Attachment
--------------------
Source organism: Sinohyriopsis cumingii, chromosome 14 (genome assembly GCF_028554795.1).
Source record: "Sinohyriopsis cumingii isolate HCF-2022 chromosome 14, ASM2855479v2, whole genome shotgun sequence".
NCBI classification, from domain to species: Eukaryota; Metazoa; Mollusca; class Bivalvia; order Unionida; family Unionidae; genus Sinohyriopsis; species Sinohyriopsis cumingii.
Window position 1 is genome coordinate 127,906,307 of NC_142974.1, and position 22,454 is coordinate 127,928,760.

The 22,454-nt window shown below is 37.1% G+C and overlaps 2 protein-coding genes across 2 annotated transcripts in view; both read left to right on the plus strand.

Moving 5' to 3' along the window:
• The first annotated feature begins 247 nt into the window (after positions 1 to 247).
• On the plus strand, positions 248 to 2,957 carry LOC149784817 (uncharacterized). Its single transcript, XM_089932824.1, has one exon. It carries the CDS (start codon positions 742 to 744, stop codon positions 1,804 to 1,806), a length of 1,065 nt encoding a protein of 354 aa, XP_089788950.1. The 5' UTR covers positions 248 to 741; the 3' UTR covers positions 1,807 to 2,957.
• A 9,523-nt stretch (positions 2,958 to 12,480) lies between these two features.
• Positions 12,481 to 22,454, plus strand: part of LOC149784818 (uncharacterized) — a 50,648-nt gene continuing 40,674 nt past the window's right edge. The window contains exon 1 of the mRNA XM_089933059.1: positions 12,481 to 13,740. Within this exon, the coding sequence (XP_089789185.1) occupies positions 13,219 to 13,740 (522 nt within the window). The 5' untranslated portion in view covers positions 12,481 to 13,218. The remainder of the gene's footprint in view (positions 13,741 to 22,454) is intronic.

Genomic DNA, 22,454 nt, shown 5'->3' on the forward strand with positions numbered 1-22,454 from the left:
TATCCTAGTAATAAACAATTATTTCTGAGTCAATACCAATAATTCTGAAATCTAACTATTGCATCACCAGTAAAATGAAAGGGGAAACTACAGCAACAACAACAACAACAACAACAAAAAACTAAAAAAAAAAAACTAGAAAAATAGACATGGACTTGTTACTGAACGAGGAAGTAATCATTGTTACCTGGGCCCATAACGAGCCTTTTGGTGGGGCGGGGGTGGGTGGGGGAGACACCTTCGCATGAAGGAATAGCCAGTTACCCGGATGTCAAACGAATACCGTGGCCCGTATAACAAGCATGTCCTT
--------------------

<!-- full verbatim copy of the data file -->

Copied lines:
Source organism: Sinohyriopsis cumingii, chromosome 14 (genome assembly GCF_028554795.1).
Source record: "Sinohyriopsis cumingii isolate HCF-2022 chromosome 14, ASM2855479v2, whole genome shotgun sequence".
NCBI classification, from domain to species: Eukaryota; Metazoa; Mollusca; class Bivalvia; order Unionida; family Unionidae; genus Sinohyriopsis; species Sinohyriopsis cumingii.
Window position 1 is genome coordinate 127,906,307 of NC_142974.1, and position 22,454 is coordinate 127,928,760.

The 22,454-nt window shown below is 37.1% G+C and overlaps 2 protein-coding genes across 2 annotated transcripts in view; both read left to right on the plus strand.

Moving 5' to 3' along the window:
• The first annotated feature begins 247 nt into the window (after positions 1 to 247).
• On the plus strand, positions 248 to 2,957 carry LOC149784817 (uncharacterized). Its single transcript, XM_089932824.1, has one exon. It carries the CDS (start codon positions 742 to 744, stop codon positions 1,804 to 1,806), a length of 1,065 nt encoding a protein of 354 aa, XP_089788950.1. The 5' UTR covers positions 248 to 741; the 3' UTR covers positions 1,807 to 2,957.
• A 9,523-nt stretch (positions 2,958 to 12,480) lies between these two features.
• Positions 12,481 to 22,454, plus strand: part of LOC149784818 (uncharacterized) — a 50,648-nt gene continuing 40,674 nt past the window's right edge. The window contains exon 1 of the mRNA XM_089933059.1: positions 12,481 to 13,740. Within this exon, the coding sequence (XP_089789185.1) occupies positions 13,219 to 13,740 (522 nt within the window). The 5' untranslated portion in view covers positions 12,481 to 13,218. The remainder of the gene's footprint in view (positions 13,741 to 22,454) is intronic.

Genomic DNA, 22,454 nt, shown 5'->3' on the forward strand with positions numbered 1-22,454 from the left:
TATCCTAGTAATAAACAATTATTTCTGAGTCAATACCAATAATTCTGAAATCTAACTATTGCATCACCAGTAAAATGAAAGGGGAAACTACAGCAACAACAACAACAACAACAACAAAAAACTAAAAAAAAAAAACTAGAAAAATAGACATGGACTTGTTACTGAACGAGGAAGTAATCATTGTTACCTGGGCCCATAACGAGCCTTTTGGTGGGGCGGGGGTGGGTGGGGGAGACACCTTCGCATGAAGGAATAGCCAGTTACCCGGATGTCAAACGAATACCGTGGCCCGTATAACAAGCATGTCCTT